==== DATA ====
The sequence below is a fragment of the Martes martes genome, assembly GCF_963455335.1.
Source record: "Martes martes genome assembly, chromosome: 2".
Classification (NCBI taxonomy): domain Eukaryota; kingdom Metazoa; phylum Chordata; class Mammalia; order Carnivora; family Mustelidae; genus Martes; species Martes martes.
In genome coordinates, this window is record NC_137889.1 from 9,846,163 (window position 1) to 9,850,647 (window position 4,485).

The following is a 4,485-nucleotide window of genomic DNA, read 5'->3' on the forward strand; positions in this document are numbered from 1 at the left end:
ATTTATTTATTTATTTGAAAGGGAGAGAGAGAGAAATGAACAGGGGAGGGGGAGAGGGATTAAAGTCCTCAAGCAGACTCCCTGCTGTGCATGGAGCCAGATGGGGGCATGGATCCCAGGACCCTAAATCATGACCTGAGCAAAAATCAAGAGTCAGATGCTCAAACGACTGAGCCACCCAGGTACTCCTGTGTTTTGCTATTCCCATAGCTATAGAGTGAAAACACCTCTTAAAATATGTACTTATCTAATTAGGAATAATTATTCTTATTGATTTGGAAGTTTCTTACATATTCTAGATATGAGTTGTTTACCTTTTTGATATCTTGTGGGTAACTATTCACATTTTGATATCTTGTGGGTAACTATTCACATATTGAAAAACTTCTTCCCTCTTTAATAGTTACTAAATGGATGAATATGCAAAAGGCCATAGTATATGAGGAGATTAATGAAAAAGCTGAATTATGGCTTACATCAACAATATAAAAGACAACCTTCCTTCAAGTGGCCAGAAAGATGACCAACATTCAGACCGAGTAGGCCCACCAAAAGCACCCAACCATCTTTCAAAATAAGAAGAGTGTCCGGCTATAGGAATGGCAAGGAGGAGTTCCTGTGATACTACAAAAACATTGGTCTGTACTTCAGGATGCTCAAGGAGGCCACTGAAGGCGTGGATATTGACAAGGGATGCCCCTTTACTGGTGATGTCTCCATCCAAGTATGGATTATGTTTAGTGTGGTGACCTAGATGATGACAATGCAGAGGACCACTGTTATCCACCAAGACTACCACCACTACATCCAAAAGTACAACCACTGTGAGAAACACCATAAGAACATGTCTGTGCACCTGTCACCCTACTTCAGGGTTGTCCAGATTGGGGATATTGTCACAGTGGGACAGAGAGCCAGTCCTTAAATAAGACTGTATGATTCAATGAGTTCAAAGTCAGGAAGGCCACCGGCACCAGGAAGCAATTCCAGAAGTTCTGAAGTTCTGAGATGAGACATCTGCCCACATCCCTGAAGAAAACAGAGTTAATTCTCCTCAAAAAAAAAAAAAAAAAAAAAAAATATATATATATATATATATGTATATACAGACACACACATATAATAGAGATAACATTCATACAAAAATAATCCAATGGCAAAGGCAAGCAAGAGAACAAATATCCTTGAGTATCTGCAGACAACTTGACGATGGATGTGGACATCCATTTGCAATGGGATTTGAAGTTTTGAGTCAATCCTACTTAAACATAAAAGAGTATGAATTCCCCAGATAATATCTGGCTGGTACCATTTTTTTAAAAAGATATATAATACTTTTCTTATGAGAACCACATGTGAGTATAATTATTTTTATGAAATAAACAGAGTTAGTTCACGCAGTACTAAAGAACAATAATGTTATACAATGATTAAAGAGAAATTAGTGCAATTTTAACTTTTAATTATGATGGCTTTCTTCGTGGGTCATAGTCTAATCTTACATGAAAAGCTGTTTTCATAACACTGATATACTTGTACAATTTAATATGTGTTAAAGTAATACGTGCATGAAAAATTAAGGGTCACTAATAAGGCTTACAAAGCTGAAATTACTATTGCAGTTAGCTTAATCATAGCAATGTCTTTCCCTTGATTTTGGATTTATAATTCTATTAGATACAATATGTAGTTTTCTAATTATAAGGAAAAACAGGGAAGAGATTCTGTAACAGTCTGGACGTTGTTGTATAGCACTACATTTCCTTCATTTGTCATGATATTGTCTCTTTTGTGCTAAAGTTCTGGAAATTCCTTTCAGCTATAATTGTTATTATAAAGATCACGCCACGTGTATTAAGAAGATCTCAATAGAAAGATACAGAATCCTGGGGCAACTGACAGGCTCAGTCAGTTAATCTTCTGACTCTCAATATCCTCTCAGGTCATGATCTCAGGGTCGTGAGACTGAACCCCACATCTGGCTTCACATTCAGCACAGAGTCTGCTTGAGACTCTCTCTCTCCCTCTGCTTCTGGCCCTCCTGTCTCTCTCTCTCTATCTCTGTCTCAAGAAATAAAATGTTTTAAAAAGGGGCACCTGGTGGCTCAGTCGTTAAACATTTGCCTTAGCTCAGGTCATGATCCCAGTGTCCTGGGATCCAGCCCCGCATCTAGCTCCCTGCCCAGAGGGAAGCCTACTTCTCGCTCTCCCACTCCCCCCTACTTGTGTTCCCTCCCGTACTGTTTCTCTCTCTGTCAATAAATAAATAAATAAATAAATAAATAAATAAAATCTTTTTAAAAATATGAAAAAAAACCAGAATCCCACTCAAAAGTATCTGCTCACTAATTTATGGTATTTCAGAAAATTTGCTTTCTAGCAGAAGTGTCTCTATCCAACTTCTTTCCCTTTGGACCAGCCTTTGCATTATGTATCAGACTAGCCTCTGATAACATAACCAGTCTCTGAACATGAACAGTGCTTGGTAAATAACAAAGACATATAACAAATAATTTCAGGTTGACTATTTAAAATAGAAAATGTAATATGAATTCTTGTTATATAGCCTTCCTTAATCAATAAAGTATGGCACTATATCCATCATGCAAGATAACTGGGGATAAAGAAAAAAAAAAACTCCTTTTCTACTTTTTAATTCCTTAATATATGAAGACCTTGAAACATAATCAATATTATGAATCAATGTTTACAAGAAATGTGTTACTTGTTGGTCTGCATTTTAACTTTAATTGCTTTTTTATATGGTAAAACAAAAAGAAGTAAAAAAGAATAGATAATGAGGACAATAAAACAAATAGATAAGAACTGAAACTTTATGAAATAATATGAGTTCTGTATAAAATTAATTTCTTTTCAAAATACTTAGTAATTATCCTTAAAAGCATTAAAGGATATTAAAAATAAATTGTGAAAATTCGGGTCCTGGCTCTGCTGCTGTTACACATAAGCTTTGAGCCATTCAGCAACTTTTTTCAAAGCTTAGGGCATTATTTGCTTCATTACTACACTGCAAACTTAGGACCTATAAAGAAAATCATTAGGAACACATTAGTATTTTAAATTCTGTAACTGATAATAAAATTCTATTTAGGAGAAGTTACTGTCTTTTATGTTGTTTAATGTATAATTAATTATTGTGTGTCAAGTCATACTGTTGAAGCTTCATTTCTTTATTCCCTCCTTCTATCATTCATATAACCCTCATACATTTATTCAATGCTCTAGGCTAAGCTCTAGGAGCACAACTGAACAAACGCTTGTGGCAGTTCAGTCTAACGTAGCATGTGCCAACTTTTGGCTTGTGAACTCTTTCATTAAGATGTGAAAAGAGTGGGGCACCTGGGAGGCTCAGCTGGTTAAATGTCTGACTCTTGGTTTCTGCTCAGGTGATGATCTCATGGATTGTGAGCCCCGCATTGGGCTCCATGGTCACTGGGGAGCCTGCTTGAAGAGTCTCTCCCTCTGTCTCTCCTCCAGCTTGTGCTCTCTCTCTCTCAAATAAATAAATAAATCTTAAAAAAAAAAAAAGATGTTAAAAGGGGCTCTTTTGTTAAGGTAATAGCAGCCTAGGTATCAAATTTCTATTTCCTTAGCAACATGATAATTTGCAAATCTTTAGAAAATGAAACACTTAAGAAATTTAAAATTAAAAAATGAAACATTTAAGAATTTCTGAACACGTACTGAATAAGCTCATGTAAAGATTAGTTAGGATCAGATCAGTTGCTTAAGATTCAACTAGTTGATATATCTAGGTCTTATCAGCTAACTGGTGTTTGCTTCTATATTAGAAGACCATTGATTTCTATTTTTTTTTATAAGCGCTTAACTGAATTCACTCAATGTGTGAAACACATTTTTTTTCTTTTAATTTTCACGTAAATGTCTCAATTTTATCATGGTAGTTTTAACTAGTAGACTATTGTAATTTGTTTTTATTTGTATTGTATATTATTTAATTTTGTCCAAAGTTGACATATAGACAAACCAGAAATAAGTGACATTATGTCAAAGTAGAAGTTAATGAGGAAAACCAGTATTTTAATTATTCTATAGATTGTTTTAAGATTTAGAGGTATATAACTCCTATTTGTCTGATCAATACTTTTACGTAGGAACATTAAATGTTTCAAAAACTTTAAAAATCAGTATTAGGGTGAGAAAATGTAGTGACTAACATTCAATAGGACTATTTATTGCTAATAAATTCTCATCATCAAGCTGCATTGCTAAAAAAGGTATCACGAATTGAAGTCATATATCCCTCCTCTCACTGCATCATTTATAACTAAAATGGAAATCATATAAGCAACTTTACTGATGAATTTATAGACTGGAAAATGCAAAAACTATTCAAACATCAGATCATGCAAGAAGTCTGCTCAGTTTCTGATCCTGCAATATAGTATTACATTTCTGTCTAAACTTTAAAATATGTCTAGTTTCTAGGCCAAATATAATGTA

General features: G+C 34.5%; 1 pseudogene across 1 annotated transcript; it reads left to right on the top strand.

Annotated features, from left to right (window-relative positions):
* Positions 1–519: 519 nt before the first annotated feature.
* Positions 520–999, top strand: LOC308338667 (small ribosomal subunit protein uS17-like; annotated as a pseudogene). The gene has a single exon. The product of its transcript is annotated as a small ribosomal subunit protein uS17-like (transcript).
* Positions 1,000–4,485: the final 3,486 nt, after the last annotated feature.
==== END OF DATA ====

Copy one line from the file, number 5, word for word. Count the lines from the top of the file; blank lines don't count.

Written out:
The following is a 4,485-nucleotide window of genomic DNA, read 5'->3' on the forward strand; positions in this document are numbered from 1 at the left end: